Festival Fatigue

The sheer breadth and depth of the BBC’s latest coverage of Glastonbury and T in the Park is quite an achievement.  The BBC had a combined production staff output of 720 at both events – A huge amount of staff you may think – but wholly justified when you consider the amount of multiplatform coverage it has delivered in the past few weeks. 

In this current age of multimedia overload, festivals and gigs are yet another experience that can be replicated and consumed vicariously at any time through any media. Which leads me to question the relevance of actually attending a festival or gig when many of the acts perform for you in the comfort of your own home?
Of course the sheer visceral emotion of singing along in a communal tribe is impossible to replicate without being there – although surely with so much blanket coverage – the drama, nuances and set lists of each band become common knowledge which leads to a diminishing of the genuine live experience.   I’m sure Blur were great in Hyde Park last week – but their set would have been much more memorable and surprising if know one had already witnessed it on TV, from Glastonbury, the previous week!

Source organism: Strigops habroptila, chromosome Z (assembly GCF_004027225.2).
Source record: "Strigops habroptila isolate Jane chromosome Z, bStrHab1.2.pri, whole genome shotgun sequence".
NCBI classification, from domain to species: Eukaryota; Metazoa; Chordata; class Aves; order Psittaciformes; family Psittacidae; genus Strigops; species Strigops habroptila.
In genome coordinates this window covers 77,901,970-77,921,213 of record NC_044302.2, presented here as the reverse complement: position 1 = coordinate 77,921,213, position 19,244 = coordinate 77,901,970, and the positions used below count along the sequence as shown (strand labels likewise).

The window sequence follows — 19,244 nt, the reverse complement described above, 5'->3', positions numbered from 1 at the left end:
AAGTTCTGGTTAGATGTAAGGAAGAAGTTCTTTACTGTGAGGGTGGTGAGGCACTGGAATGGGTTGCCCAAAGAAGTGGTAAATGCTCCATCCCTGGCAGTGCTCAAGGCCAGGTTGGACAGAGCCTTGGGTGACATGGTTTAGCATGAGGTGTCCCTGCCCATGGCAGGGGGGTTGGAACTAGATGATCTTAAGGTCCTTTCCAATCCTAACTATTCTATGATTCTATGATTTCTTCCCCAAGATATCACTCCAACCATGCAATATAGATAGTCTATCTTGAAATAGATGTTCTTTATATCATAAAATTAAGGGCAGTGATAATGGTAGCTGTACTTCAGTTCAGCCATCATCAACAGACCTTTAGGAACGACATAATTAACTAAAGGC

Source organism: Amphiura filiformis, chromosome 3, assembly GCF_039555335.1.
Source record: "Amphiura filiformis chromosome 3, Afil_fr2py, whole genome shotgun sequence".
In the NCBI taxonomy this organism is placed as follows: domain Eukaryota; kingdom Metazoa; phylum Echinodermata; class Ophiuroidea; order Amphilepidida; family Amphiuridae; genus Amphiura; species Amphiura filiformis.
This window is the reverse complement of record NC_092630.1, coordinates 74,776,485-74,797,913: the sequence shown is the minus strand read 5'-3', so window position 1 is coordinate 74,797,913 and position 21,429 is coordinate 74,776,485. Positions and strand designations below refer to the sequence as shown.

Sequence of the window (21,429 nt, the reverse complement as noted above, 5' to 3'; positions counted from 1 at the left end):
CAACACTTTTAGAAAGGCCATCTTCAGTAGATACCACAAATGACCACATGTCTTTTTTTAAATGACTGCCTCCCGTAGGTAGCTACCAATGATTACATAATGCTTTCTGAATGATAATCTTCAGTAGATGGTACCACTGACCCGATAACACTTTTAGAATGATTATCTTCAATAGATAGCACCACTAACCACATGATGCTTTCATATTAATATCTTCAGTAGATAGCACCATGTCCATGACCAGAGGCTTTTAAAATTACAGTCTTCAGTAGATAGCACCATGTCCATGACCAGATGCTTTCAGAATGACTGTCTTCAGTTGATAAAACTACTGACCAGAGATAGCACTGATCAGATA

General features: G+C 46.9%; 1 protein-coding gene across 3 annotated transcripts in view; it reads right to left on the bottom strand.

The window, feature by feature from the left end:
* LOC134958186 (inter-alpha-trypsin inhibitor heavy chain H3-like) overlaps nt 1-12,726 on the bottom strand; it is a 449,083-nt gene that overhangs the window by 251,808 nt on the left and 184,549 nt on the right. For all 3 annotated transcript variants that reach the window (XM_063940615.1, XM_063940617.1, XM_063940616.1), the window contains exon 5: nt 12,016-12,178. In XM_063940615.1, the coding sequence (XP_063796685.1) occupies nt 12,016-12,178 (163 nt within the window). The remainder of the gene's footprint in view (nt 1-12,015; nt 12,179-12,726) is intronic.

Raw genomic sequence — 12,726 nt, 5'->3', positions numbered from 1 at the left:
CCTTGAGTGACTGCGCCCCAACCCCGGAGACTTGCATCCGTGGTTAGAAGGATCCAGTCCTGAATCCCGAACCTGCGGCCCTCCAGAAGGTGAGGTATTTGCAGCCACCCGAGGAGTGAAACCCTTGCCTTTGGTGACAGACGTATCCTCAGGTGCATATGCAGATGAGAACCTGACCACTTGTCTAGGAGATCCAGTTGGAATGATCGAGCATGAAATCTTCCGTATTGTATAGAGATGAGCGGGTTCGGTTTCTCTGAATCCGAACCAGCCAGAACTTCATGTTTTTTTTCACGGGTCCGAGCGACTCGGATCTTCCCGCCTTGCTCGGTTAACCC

Gone is the suspense of the artist – the shock of the new.   Many live experiences we now see  are recycled from previous images or memories.  Of course it is not just the BBC who are too blame for this devaluation of the live experience!   – or though as much as I admire their blanket multiplatform coverage I still feel they are one of the main offenders.

The artist still has the ability to reverse this cultural trend – and untimely the power of expression still lies with them – but many unfortunately seem unperturbed.   Some artists have refused the BBC and other production companies the rights to record their performances – Leonard Cohen, Rage Against the Machine – both last year.  Of course this is much more favourable if the artist is very well known and doesn’t need the media exposure to increase royalties.   If the artist is dependent on mainstream coverage then changing the set list frequently can add an element of unfamiliarity at least without deterring from the ultimate monetary aim – it also adds a bit of mystique to a band – and detracts from the dreaded ubiquity and consequently fatigue of an artist. 

“Surprise is the greatest gift which life can grant us” (Boris Pasternak)


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